Keyboardist Jim Alfredson has been highly regarded in the jazz world for some time through his work with the Organissimo trio, and here we find him taking a step into the progressive rock genre.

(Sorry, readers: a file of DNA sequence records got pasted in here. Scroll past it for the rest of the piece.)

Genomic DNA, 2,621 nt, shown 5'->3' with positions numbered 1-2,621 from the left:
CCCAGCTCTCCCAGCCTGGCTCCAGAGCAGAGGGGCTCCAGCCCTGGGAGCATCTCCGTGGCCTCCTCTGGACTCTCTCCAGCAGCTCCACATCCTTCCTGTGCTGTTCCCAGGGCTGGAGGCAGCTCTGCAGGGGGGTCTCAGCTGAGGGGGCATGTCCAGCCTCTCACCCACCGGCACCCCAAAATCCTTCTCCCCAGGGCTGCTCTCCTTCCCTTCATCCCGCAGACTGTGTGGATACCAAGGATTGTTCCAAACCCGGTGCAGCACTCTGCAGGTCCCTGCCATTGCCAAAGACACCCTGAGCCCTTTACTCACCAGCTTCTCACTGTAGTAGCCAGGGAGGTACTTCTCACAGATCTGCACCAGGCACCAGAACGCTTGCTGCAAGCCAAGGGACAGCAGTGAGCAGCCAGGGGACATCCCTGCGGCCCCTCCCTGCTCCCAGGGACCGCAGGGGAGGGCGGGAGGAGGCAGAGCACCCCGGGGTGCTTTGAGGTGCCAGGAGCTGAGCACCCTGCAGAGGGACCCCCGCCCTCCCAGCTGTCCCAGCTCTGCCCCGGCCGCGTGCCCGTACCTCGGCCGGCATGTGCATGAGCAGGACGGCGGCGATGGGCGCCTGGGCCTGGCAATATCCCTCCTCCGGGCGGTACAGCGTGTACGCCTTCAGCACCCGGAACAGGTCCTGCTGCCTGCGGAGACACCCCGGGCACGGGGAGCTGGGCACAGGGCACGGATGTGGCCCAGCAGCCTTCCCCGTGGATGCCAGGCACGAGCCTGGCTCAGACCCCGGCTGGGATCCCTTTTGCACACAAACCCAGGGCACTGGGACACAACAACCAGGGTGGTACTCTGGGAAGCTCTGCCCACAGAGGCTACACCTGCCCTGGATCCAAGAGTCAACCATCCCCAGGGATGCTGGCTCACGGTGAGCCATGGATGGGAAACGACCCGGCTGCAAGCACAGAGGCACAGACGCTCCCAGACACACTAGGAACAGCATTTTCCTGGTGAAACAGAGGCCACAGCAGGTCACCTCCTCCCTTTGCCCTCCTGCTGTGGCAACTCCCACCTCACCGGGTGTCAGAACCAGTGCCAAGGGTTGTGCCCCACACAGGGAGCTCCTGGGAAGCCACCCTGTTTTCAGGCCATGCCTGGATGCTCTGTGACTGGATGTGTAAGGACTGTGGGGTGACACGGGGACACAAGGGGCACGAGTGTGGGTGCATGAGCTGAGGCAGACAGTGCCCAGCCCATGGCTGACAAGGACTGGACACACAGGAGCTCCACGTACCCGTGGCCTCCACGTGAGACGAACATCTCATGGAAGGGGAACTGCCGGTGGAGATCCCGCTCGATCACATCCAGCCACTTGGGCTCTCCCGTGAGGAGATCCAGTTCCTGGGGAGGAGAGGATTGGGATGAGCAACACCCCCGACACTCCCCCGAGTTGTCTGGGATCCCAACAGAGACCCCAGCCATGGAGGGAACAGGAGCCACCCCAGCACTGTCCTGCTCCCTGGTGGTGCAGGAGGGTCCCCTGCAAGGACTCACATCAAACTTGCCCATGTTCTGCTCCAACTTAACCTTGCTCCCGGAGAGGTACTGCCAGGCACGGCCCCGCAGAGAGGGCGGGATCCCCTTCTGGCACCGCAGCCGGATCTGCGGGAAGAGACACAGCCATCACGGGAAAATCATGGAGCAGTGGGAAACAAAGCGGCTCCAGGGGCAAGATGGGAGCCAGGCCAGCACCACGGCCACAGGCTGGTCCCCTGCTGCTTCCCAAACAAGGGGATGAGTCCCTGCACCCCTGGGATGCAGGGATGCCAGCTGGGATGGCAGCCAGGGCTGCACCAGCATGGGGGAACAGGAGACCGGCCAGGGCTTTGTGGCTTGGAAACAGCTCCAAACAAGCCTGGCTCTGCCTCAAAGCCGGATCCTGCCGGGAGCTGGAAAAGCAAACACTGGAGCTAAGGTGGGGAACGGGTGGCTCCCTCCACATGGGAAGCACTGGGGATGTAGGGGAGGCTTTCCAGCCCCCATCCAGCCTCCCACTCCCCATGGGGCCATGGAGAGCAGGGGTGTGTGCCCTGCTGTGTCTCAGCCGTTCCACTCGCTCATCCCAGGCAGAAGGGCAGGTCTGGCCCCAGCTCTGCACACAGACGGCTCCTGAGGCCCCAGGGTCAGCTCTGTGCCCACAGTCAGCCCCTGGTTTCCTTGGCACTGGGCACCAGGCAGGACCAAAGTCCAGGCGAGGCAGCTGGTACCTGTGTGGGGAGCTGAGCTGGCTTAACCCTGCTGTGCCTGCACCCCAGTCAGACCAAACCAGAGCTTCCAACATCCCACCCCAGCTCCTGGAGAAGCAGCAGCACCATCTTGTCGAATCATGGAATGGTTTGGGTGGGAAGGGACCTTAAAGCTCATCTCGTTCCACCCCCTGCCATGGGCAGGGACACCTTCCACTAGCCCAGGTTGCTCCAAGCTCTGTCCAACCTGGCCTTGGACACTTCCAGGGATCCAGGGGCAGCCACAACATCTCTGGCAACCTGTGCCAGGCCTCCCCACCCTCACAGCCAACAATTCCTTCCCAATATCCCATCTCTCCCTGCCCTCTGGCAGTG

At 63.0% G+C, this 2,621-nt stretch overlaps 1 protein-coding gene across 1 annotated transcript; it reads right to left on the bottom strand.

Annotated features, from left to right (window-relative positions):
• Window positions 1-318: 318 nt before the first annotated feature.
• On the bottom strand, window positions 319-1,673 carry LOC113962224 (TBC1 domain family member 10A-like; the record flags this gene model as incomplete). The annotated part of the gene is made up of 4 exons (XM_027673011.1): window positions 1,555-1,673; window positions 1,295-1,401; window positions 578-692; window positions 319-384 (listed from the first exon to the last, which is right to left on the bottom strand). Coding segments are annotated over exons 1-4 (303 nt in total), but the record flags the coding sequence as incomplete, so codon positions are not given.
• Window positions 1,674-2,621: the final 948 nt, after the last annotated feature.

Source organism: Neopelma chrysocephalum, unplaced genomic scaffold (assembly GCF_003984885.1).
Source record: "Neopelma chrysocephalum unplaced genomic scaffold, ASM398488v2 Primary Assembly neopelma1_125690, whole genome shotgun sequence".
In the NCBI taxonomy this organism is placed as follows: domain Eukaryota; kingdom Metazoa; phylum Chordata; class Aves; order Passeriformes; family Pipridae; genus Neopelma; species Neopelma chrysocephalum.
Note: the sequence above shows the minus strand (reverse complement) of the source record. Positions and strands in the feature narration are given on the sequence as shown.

His Theo project is inspired by his love of the giants of the 70s, and this album finds him blending those influences into a highly distinctive whole over seven lengthy tracks. Alfredson’s jazz pedigree forms a framework upon which he constructs an expansive and varied work, with his keyboards to take much of the lead. A cool, Steely Dan shuffle underpins many of the vocal sections here, and the songs develop through long instrumental sections, with ELP and Genesis acting as frequent touchstones. The treatment of the concept (power and authority) is a little on-the-nose at times, but the album works nicely: the icy claustrophobia of The Blood That Floats My Throne develops with genuine grandeur, and closer Exile builds into a panoramic climax owing much to the Genesis template. Maybe a stronger vocalist could have been utilised, but the solid instrumentation throughout (Zach Zunis’ guitar on the title track is stunning) makes this is an impressive debut.